A full examination of the Ku Klux Klan phenomenon in Alabama generally confirms most of the Populist--Civic School theses that have been advanced in studies of other states and regions. Alabama's 1920s KKK was both a rural and an urban phenomenon. Its tremendous and diverse membership supported a political machine that articulated a progressive program on behalf of many average Alabamians who had traditionally been ignored by the state's entrenched Democrats. Although we have no detailed membership list for Alabama, the 1920s Klan was clearly an umbrella organization that appealed to a wide variety of whites, many of them average persons of middle-class origin. The prejudices of Alabama's hooded Knights clearly resonated with ordinary Alabamians who never joined the order and even with the Klan's more patrician adversaries.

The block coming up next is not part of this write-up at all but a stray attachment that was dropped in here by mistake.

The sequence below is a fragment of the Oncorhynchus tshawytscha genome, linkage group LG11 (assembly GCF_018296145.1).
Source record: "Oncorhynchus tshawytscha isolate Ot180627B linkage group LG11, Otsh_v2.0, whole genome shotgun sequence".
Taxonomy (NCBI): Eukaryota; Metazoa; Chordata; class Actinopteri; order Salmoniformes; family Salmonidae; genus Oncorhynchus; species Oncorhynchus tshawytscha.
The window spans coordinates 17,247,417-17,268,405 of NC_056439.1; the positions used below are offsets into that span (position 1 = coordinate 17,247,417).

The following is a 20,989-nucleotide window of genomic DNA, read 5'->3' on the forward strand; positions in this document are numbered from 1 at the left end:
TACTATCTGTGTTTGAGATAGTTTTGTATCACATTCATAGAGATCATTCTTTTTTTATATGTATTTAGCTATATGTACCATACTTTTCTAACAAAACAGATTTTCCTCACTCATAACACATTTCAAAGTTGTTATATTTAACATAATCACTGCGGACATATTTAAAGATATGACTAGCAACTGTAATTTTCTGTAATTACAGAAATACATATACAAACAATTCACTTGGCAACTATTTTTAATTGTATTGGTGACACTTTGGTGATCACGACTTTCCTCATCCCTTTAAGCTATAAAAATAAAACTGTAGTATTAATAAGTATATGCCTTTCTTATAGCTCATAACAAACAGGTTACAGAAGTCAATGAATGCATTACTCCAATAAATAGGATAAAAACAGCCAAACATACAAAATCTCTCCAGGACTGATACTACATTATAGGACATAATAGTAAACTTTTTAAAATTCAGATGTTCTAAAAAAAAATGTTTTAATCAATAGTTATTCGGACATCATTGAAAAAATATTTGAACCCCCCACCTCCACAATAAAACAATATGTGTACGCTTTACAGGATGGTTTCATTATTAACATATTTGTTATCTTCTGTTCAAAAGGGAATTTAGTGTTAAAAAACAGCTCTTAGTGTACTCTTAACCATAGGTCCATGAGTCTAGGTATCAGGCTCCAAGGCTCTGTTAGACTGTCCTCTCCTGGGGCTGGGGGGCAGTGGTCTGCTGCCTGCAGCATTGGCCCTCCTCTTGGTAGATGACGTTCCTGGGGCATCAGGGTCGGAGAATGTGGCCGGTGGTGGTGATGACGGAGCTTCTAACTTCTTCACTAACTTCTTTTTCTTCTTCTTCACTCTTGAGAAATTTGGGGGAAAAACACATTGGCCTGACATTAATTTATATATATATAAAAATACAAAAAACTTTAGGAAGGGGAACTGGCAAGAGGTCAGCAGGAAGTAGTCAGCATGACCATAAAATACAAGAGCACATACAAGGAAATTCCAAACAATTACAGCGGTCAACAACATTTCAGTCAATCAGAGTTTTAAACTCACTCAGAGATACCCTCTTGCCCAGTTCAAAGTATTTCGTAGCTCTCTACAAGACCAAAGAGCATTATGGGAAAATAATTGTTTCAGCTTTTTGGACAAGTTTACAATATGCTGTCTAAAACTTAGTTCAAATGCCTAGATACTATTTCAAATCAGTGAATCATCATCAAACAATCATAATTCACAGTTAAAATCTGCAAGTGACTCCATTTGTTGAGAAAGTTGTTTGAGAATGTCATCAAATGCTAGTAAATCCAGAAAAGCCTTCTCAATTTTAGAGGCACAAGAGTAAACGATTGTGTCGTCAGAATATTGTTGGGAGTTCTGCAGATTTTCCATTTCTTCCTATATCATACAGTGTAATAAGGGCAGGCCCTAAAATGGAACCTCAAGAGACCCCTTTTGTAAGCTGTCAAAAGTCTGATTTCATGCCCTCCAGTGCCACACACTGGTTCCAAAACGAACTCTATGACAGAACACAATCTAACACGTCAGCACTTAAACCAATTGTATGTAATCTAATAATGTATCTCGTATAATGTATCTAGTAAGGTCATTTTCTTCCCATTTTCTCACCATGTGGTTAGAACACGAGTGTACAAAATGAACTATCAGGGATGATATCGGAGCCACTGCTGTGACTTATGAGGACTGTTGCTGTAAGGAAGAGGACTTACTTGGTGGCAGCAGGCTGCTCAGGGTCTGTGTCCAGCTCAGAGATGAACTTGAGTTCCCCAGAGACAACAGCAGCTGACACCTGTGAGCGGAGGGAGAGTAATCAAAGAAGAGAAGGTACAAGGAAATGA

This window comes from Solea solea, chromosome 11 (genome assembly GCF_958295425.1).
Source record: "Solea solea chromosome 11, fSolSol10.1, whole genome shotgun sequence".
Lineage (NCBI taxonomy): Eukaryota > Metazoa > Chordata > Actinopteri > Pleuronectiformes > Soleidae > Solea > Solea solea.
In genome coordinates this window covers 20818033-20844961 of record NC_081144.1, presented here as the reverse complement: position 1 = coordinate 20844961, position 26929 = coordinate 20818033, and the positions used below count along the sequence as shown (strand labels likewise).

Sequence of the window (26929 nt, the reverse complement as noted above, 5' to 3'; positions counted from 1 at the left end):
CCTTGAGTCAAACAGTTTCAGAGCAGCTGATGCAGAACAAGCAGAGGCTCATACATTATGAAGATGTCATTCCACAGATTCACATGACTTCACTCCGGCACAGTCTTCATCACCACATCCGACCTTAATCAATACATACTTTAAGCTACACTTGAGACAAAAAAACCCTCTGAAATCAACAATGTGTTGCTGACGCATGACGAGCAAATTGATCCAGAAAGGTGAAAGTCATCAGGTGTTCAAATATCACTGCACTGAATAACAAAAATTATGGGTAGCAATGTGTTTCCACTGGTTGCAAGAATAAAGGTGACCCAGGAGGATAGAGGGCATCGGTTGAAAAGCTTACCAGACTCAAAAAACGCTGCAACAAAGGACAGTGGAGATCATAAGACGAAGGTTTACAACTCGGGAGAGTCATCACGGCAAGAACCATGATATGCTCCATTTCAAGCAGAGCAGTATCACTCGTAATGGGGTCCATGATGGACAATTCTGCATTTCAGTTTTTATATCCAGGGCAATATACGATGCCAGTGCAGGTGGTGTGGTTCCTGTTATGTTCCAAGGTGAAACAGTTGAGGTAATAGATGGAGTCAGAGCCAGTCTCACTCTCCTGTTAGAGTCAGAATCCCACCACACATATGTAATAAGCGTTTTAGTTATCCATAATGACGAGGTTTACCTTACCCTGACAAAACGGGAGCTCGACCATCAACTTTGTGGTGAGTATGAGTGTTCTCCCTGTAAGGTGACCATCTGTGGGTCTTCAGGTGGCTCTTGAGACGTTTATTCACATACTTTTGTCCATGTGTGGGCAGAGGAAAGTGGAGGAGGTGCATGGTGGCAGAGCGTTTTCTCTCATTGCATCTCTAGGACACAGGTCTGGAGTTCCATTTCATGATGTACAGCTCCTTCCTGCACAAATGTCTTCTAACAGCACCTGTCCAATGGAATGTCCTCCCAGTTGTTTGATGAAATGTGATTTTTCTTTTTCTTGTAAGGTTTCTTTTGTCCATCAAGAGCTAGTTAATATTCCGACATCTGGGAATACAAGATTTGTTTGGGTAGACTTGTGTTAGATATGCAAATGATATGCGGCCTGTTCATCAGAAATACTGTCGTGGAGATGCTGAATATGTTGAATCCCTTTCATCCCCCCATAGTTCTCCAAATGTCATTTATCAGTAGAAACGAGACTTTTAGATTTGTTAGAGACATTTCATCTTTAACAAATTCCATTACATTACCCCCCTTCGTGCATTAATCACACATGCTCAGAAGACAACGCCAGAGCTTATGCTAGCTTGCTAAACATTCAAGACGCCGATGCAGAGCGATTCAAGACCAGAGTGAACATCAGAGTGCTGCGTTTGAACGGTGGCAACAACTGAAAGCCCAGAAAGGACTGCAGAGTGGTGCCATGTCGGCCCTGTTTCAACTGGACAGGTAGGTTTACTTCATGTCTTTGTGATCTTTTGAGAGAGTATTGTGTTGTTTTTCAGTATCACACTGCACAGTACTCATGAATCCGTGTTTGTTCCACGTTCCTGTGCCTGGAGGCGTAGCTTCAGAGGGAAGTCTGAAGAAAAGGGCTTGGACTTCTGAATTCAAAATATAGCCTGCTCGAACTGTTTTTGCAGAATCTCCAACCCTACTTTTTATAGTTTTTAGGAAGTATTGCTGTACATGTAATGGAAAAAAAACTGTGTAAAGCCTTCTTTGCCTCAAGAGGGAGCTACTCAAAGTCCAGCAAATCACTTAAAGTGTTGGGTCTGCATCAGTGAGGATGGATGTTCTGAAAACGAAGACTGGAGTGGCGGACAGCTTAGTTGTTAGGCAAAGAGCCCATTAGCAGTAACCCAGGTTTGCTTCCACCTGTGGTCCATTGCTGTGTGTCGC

It is also evident, though, that Alabama's 1920s Klan was significantly more violent than the versions of the hooded order that have been studied thus far--most of them in nonsouthern regions of the country. Violence was as integral a part of the order in Alabama as its thirst for political power. It was as central as the society's Americanism, civic activity, and diverse complexion. The violence stemmed from deep-seated anxieties about differences--racial, religious, ethnic, and moral. Moreover, the Alabama case makes it plain that much of the violence, while perpetrated by a handful of Knights, was premeditated and endorsed, or at least tolerated, by many others within the organization and, later, beyond it.
The opposition of Alabama's powerful Big Mule/Black Belt oligarchy ended a distinct 1920s era of the Klan by about 1929. Initially nostalgic for the old order and receptive to the new Klan's principles, the patricians in 1926 awakened to the political threat that the Klan represented when can-